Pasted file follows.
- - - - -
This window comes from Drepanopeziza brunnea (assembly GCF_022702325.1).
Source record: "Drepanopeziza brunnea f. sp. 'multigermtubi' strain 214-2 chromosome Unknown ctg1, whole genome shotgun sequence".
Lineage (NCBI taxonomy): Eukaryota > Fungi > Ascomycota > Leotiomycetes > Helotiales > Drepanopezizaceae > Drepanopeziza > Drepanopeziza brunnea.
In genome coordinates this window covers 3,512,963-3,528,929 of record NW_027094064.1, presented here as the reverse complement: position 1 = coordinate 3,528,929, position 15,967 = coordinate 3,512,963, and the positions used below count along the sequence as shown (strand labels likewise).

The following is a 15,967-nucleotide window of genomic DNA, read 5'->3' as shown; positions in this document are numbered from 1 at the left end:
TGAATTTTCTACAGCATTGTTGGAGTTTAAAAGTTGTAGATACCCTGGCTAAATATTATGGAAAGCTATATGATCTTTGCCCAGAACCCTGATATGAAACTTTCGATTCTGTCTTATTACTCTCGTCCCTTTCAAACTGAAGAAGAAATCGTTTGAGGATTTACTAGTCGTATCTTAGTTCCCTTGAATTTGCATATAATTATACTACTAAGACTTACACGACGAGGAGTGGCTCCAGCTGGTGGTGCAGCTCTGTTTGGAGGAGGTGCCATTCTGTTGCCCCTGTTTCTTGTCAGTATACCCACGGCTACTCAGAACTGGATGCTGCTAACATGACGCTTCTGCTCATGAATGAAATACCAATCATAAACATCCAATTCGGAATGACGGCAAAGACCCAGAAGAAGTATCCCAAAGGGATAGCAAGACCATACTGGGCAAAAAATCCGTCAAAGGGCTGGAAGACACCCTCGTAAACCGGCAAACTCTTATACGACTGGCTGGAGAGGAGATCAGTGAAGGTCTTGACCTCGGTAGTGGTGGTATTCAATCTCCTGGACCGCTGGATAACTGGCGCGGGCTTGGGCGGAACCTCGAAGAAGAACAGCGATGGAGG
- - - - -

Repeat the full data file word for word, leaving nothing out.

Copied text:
This window comes from Drepanopeziza brunnea (assembly GCF_022702325.1).
Source record: "Drepanopeziza brunnea f. sp. 'multigermtubi' strain 214-2 chromosome Unknown ctg1, whole genome shotgun sequence".
Lineage (NCBI taxonomy): Eukaryota > Fungi > Ascomycota > Leotiomycetes > Helotiales > Drepanopezizaceae > Drepanopeziza > Drepanopeziza brunnea.
In genome coordinates this window covers 3,512,963-3,528,929 of record NW_027094064.1, presented here as the reverse complement: position 1 = coordinate 3,528,929, position 15,967 = coordinate 3,512,963, and the positions used below count along the sequence as shown (strand labels likewise).

The following is a 15,967-nucleotide window of genomic DNA, read 5'->3' as shown; positions in this document are numbered from 1 at the left end:
TGAATTTTCTACAGCATTGTTGGAGTTTAAAAGTTGTAGATACCCTGGCTAAATATTATGGAAAGCTATATGATCTTTGCCCAGAACCCTGATATGAAACTTTCGATTCTGTCTTATTACTCTCGTCCCTTTCAAACTGAAGAAGAAATCGTTTGAGGATTTACTAGTCGTATCTTAGTTCCCTTGAATTTGCATATAATTATACTACTAAGACTTACACGACGAGGAGTGGCTCCAGCTGGTGGTGCAGCTCTGTTTGGAGGAGGTGCCATTCTGTTGCCCCTGTTTCTTGTCAGTATACCCACGGCTACTCAGAACTGGATGCTGCTAACATGACGCTTCTGCTCATGAATGAAATACCAATCATAAACATCCAATTCGGAATGACGGCAAAGACCCAGAAGAAGTATCCCAAAGGGATAGCAAGACCATACTGGGCAAAAAATCCGTCAAAGGGCTGGAAGACACCCTCGTAAACCGGCAAACTCTTATACGACTGGCTGGAGAGGAGATCAGTGAAGGTCTTGACCTCGGTAGTGGTGGTATTCAATCTCCTGGACCGCTGGATAACTGGCGCGGGCTTGGGCGGAACCTCGAAGAAGAACAGCGATGGAGG